Getting hammered

by Administrator 26. June 2009 20:58

Personal updates: there is no code in this post!

The next stage in my career starts soon, as I have accepted a new full time position as a senior engineer with Big Hammer.

I will say only that I’m very excited about this role.  The interview process showed me that there are some fantastic people there, and I expect to have to work very hard to catch up to them.  Let’s be honest, you can’t top that company name either!  I will be taking care of loose ends next week and spending some time with my family.

I also bought something today.

Something big.

Quite possibly the most irresponsible expenditure I have ever made.

You will have to wait some time to learn of it…


Solid thinking

by Administrator 23. June 2009 00:26

My wonderful workstation has not been super stable over the course of the past year; no, it wasn’t Vista.  Most of my issues were related to my network card, on-board my P5N-T.  Things like rebooting (vs. starting cold) would usually lose my Blu-ray drive, some apps would not run due to the network issues, occasionally on cold boot Vista would report that my BIOS was not ACPI compatible.  My circle of hardware buddies agree the motherboard had to go.  I will never buy an nForce chipset again.

I’ve been dealing with a couple of reasonably sized databases and a lot of image processing, so I was about out of disk space on my Raptor.  I decided to dip my toe into the realm of solid state storage.  The best drives seem to be made by Intel however they also carry the largest price premiums, $700 for 64GB is a bit steep.  I did some research and decided on the OCZ Vertex series, $375 for 120GB.  Still not cheap, but with excelled claimed specs I thought I could at least experiment.  I got a 2.5” –> 3.5” converter and rebuilt my main workstation with Win7, the new Gigabyte mobo, and the SSD.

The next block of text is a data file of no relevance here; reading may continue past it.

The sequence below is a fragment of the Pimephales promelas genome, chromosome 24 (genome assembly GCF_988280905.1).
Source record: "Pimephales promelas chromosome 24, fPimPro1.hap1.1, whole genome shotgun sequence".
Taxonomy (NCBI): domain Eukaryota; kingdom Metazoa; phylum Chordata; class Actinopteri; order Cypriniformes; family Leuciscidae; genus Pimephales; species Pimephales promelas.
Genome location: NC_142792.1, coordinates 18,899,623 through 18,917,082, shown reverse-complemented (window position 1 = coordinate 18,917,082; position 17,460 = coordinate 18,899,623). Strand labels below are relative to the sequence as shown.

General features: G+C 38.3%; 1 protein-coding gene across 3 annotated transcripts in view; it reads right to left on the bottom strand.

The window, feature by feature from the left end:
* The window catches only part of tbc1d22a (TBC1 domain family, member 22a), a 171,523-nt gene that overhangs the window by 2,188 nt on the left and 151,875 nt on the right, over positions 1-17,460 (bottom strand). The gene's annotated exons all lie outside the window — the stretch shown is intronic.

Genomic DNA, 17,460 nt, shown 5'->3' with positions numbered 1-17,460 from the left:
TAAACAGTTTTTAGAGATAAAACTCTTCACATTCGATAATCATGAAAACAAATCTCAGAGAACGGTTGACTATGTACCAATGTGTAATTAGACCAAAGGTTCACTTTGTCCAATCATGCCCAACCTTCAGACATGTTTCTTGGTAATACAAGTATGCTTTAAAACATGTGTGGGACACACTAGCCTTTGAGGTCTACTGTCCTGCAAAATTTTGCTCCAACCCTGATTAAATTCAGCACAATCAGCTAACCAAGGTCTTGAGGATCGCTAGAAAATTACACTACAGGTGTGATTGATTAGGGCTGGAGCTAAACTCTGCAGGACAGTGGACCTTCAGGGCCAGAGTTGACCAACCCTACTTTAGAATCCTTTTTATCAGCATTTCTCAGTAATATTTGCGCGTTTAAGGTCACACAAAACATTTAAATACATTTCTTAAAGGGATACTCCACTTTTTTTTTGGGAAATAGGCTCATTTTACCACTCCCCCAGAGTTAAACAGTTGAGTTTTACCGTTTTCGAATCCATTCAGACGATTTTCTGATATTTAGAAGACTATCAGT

SSD Performance

Windows 7 installed very fast but I didn’t have the foresight to time it.  Windows 7 can shut down in 2 seconds.  Visual Studio 2008 installed in 9 minutes ( I think it was 45 last time).  Office 2007 installed in 5 minutes.  Write speed was looking very good.  Visual Studio 2008 could be launched literally as fast as I could hit the button.  Later, once I had VS add-ins, startup was less stellar. 

Much of the boot time is in the BIOS and can’t be helped except by better BIOS.  Still, once I get to the point where Windows is loading it takes about 10 seconds.  Read speeds are looking very good.  When playing Left 4 Dead, I’m the first one into the map – the speedups here weren’t quite what I expected due to the amount of the work being network related.

All in all, I’m still very happy.  It’s very easy to get used to, I feel like it must not be that fast anymore until I boot up my laptop (no slouch!) and realize this workstation is in fact insanely fast.  I don’t see quite the crazy performance you can read about here but then again I cheaped out, relatively speaking.

All in all, I can’t wait for this technology to go mainstream.

Windows 7

When Vista was getting bad press, I was scratching my head.  I’ve had no Vista related issues.  Now that I’m running the Win7 RC on a critical machine, I’m scratching my head again.  Win7 is getting fantastic press and it seems so incredibly similar to Vista that I have to attribute both cases to the hype machine.  I like jump lists and the new task bar, I can’t comment on how responsive it is since I’ve made major hardware changes.

My Win7 issues have been extremely small, which I would expect since I’m really looking at a slightly prettier version of the Vista kernel.  I have had some warnings like “Install SP1 before running SQL Server 2008” and once in a while when I recover from sleep mode one of my monitors won’t come back to life without flipping the switch on and off.  I wasn’t up to speed with what was in and out of Win7, so I was disappointed that WMP didn’t automagically play my blu-ray discs but I’ll survive.

It’s nice to see Microsoft getting some positive press.  I just hope I can transition to a “real” version of Win7 without rebuilding my machine.


About the author

Damon Payne is a Microsoft MVP specializing in Smart Client solution architecture. 

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